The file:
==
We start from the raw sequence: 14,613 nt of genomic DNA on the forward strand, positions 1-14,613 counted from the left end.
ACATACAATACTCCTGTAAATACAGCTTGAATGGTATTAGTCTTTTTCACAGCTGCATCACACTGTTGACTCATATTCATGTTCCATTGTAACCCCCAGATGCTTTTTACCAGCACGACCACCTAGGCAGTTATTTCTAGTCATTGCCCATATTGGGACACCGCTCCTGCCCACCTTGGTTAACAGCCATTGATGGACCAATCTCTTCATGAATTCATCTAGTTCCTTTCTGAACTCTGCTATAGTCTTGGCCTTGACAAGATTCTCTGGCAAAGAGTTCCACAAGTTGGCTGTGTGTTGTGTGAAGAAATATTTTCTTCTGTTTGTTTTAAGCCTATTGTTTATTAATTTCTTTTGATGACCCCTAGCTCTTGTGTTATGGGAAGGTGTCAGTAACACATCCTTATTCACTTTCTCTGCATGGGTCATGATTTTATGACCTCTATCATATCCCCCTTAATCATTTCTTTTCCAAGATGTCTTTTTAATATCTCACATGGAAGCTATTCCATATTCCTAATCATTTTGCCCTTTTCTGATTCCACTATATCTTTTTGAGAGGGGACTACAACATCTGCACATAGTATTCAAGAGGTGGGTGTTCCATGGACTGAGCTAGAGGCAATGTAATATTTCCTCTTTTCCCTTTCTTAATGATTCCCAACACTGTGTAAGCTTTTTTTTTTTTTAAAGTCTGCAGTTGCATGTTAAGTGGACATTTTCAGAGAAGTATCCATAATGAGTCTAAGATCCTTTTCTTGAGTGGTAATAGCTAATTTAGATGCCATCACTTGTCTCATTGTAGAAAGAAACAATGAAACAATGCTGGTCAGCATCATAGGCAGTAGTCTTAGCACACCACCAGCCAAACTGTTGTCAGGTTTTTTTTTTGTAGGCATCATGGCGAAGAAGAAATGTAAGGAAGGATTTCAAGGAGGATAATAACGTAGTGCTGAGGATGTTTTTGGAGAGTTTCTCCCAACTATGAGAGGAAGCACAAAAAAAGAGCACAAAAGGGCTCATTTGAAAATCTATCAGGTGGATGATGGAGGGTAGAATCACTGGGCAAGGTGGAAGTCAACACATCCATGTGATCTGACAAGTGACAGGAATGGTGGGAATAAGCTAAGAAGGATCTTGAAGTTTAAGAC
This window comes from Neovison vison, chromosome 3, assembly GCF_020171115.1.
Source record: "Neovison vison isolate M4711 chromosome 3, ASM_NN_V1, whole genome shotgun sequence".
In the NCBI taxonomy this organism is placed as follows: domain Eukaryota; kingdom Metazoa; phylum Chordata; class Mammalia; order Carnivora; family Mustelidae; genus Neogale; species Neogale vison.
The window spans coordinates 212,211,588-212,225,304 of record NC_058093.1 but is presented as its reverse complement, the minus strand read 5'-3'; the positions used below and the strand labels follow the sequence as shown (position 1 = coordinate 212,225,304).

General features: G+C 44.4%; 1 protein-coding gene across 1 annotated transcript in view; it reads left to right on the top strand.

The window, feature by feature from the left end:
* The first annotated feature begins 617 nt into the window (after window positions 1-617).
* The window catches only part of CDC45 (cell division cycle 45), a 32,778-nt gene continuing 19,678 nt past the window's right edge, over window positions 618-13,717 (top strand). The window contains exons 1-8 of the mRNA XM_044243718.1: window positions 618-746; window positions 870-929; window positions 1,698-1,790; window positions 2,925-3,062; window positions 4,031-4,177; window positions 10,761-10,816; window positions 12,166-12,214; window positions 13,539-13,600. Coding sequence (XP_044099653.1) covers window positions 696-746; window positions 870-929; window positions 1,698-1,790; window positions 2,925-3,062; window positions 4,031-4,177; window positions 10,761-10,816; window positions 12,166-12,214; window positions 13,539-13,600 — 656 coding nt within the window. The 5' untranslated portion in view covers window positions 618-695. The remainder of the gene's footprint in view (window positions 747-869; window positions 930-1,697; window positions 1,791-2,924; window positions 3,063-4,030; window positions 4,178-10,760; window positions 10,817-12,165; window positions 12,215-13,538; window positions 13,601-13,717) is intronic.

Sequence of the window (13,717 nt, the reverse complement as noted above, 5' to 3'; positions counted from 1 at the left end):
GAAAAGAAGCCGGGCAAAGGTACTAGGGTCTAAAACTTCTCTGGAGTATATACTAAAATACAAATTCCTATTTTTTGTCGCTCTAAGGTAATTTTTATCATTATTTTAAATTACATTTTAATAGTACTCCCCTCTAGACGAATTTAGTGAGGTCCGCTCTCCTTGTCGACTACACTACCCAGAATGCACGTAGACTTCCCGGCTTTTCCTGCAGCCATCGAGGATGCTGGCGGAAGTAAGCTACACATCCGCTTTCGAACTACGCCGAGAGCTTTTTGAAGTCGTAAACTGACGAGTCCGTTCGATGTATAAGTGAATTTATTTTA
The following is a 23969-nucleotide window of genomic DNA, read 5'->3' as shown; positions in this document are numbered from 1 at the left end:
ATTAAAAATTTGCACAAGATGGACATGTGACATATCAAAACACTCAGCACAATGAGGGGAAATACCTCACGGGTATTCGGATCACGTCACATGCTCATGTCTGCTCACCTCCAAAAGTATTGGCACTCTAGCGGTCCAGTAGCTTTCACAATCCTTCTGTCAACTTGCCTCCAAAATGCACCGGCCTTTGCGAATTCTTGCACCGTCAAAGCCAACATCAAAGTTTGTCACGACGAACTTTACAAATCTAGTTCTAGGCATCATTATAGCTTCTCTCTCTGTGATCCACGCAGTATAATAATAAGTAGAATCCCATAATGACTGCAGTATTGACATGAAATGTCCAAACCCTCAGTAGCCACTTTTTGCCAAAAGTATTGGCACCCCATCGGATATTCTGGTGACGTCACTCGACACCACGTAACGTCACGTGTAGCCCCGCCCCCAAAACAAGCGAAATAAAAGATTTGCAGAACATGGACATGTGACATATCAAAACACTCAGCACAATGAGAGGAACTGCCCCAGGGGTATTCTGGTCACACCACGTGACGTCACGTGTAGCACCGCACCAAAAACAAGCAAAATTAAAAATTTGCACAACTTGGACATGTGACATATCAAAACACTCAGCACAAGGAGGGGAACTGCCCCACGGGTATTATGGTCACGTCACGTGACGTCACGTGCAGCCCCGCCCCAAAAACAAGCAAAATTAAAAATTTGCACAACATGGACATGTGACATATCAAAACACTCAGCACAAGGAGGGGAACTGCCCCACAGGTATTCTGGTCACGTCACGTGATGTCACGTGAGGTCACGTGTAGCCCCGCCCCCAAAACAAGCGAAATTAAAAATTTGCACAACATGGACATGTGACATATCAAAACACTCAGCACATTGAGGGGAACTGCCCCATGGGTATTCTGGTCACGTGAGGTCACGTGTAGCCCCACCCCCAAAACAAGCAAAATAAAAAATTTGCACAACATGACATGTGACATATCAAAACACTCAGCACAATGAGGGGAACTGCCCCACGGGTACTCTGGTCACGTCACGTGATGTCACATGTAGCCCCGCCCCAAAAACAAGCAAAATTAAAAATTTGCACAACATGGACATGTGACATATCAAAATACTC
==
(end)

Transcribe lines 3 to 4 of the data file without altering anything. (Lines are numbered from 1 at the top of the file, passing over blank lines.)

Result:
This window comes from Neovison vison, chromosome 3, assembly GCF_020171115.1.
Source record: "Neovison vison isolate M4711 chromosome 3, ASM_NN_V1, whole genome shotgun sequence".